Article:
Bond was denied Tuesday for a 13-year-old girl accused of killing her 2-year-old half-sister last month, though the judge hearing the teen’s case said he might reconsider his decision.
“It’s early in the process for me. I need more,” said DeKalb County Superior Court Judge Mark Anthony Scott. “I believe she poses a significant threat.”
The suspect’s attorney, Melanie Williams, asked that a signature bond be issued that would have placed the eighth grader in her great-grandmother’s custody.
“They have not seen any violent tendencies before,” Williams said of the girl’s family, many of whom were in the courtroom Tuesday. “Her grandmother does not fear for her safety.”
Prosecutor Darius Pattillo opposed bond, citing the “heinous and inexplicable nature of the offense.”
The 13-year-old, wearing a T-shirt, jeans and handcuffs, sat expressionless during the hearing. She’s accused of stabbing her half-sister, Sasha, seven times in the chest area on Nov. 19, then stashing the body behind the family’s townhouse on Waldrop Trail in DeKalb.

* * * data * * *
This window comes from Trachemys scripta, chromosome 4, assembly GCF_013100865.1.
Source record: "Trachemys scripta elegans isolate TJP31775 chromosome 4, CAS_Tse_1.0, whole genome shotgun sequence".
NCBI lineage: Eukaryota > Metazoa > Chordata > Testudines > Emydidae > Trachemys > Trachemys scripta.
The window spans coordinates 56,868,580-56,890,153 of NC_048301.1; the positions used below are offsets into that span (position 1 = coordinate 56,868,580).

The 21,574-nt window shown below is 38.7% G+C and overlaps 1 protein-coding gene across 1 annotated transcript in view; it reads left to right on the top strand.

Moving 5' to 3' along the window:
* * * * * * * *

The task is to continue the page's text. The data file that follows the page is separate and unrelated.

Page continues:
(In accordance with its longstanding policy, The Atlanta Journal-Constitution will not identify the juvenile even though she has been publicly identified and charged as an adult.)
Williams said the suspect’s family supports her release from the DeKalb Regional Youth Detention Center, where she’s spent the past 22 days.
“The family has embarked on the healing process,” she said, adding the girl’s parents have talked with her since Sasha’s death.
Father Shelton Ray declined comment after Tuesday’s hearing.
Scott indicated he’d give the defense another opportunity at bond.
“The difficulty the court is having is that no one is offering any explanation for treatment, or how she got here,” Scott said. “I have some concerns right now. How do you protect the grandma? Frankly, I’d need more before I let her go home.”
Support real journalism. Support local journalism. Subscribe to The Atlanta Journal-Constitution today. See offers.
Your subscription to the Atlanta Journal-Constitution funds in-depth reporting and investigations that keep you informed. Thank you for supporting real journalism.